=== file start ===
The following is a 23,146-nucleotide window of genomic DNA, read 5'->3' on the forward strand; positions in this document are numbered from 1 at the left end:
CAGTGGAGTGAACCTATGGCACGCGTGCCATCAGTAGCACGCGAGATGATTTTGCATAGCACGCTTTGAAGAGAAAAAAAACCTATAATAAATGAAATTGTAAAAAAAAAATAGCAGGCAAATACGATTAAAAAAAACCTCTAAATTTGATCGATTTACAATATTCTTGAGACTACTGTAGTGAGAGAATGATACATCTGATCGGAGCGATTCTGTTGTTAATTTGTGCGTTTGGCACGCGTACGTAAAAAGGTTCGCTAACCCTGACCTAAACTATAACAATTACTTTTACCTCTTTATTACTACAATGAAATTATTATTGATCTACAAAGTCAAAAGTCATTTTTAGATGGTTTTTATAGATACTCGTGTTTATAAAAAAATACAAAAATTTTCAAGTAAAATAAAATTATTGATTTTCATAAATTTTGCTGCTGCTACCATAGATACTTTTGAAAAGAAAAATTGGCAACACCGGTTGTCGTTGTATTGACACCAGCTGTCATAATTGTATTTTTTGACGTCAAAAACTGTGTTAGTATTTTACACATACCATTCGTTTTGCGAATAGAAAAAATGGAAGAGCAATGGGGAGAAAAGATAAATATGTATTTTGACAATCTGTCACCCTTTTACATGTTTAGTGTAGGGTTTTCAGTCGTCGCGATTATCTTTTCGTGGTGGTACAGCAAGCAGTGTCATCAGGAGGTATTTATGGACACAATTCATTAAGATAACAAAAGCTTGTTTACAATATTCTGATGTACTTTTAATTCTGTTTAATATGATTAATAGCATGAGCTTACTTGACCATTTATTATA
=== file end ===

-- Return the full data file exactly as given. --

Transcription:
The following is a 23,146-nucleotide window of genomic DNA, read 5'->3' on the forward strand; positions in this document are numbered from 1 at the left end:
CAGTGGAGTGAACCTATGGCACGCGTGCCATCAGTAGCACGCGAGATGATTTTGCATAGCACGCTTTGAAGAGAAAAAAAACCTATAATAAATGAAATTGTAAAAAAAAAATAGCAGGCAAATACGATTAAAAAAAACCTCTAAATTTGATCGATTTACAATATTCTTGAGACTACTGTAGTGAGAGAATGATACATCTGATCGGAGCGATTCTGTTGTTAATTTGTGCGTTTGGCACGCGTACGTAAAAAGGTTCGCTAACCCTGACCTAAACTATAACAATTACTTTTACCTCTTTATTACTACAATGAAATTATTATTGATCTACAAAGTCAAAAGTCATTTTTAGATGGTTTTTATAGATACTCGTGTTTATAAAAAAATACAAAAATTTTCAAGTAAAATAAAATTATTGATTTTCATAAATTTTGCTGCTGCTACCATAGATACTTTTGAAAAGAAAAATTGGCAACACCGGTTGTCGTTGTATTGACACCAGCTGTCATAATTGTATTTTTTGACGTCAAAAACTGTGTTAGTATTTTACACATACCATTCGTTTTGCGAATAGAAAAAATGGAAGAGCAATGGGGAGAAAAGATAAATATGTATTTTGACAATCTGTCACCCTTTTACATGTTTAGTGTAGGGTTTTCAGTCGTCGCGATTATCTTTTCGTGGTGGTACAGCAAGCAGTGTCATCAGGAGGTATTTATGGACACAATTCATTAAGATAACAAAAGCTTGTTTACAATATTCTGATGTACTTTTAATTCTGTTTAATATGATTAATAGCATGAGCTTACTTGACCATTTATTATA